Holiday Planning Is Cool When The Weathers Hot


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Savvy planners know it’s best to strike when the weather is hot. Most people are probably focused on the business at hand, but a seasoned planner knows that this is when to get your date locked into the holiday calendar, so so you can snare the most coveted venues, entertainment and vendors before the post-Labor Day rush.

Keep in mind that a holiday party is not unlike any other large event you must organize. The only major difference is that once the season hits, competition and demand are at their peak, and you’ll have little, if any, bargaining power.

Those living in Florida, Arizona, Southern California, Hawaii, etc., should also keep this in mind: The winter months are prime time in your region and rates go up between October through April. Plan early and take advantage of booking rate deals now.

The Fourth of July holiday may just be past us, but now is the best time to book your fa-la-la festivities. Check the calendar, pick a date, and start calling the vendors who’ll create an event of which you’ll be proud.

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For a strategist, it’s all about the plan. I not only book my holiday party well in advance, I get all my holiday planning done each summer. That means writing copy for holiday cards, updating mailing lists, purchasing gifts and creating a timeline to have everything proofed, approved and sent out.

I tackle the gift project all year long. I have a file folder that I put magazine clippings in as well as an online file folder where I paste links of things I’ve seen that I want to research further. Food baskets with clever contents, technology gadgets and great travel accessories go into the file. I check online reviews, compare pricing, get info on personalizing, and order samples of items that make the cut. The team weighs in on the samples and the order is placed. This system lets us take a new direction if someone has a late-breaking brainstorm. It avoids rush shipping and almost guarantees that items are in stock. Most of all, it keeps the process enjoyable since we’re not up against a deadline.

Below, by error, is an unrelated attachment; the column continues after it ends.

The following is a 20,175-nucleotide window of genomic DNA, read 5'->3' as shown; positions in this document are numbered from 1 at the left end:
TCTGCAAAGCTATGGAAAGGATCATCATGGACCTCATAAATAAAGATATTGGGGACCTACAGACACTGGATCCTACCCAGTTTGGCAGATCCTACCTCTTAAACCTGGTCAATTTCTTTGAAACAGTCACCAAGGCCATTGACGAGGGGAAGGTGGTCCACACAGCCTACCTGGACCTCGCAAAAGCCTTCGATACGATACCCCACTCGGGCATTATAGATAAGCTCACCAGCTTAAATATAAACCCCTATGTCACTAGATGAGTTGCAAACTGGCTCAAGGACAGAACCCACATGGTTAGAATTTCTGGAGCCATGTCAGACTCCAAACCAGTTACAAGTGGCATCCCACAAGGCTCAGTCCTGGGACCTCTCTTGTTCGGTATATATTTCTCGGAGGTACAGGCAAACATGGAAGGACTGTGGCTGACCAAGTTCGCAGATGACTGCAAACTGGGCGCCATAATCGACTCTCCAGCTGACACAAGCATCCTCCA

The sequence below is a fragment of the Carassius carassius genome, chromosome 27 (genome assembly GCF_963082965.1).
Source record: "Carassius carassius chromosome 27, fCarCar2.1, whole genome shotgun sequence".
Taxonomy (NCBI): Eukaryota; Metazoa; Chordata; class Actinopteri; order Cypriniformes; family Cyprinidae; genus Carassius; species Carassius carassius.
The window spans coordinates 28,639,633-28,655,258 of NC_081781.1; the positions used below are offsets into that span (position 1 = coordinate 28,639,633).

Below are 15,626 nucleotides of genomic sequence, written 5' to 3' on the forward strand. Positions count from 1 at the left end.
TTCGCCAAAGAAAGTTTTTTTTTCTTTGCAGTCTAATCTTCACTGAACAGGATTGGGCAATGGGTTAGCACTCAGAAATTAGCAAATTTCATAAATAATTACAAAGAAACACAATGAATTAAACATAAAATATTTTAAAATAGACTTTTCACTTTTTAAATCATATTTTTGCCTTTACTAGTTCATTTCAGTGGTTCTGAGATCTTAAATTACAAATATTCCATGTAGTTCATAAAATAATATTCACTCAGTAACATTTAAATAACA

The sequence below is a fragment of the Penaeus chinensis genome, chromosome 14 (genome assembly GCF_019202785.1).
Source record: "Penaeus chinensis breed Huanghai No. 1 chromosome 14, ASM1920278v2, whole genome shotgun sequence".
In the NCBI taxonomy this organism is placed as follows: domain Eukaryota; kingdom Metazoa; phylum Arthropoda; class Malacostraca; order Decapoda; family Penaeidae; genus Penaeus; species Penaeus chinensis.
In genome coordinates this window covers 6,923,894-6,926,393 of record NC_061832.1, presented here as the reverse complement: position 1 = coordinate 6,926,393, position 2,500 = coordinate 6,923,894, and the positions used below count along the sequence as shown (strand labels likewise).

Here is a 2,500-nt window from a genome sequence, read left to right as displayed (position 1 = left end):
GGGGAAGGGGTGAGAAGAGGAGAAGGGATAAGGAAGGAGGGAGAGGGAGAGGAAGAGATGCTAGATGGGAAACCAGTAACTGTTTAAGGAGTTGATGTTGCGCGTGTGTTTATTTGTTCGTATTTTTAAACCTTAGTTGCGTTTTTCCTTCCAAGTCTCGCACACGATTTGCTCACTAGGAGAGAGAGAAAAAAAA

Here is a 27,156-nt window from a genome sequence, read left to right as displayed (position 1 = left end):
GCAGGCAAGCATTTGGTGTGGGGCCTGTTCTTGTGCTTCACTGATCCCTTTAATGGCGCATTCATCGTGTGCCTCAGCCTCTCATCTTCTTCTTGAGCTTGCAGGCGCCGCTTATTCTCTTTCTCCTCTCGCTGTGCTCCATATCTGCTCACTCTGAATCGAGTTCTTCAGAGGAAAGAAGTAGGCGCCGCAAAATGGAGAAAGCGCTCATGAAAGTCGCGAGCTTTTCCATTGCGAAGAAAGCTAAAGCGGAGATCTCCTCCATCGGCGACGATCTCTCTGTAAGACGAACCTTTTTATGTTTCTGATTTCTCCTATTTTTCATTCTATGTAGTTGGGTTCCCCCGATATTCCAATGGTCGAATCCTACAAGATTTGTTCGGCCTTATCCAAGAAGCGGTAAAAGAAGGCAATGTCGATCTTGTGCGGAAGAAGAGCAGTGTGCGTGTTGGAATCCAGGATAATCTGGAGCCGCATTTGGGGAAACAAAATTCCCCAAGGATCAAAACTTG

I write the copy for our holiday cards and choose a custom design, both of which take some attention. Often, I walk away from the project and come back to it, so starting early lets me do that without feeling pressure or having to rush. As an extra bonus, I can take advantage of summer promotions and sales.

September arrives, and everything I need has arrived. I set aside two Fridays for the team to sign cards, assemble the gifts and get the packages ready to ship or hand deliver. By the time we’re done the air is crisp, the stores are starting to show signs of the holidays, and we’re able to enjoy the season. Bottom line: Planning for the holidays when it’s hot is the cool thing to do!


Keep watching for B&B’s list of the best gifts to give this holiday season. Have an idea you’d like to recommend or a corporate gift you consider an all-time great? Email me at: *protected email*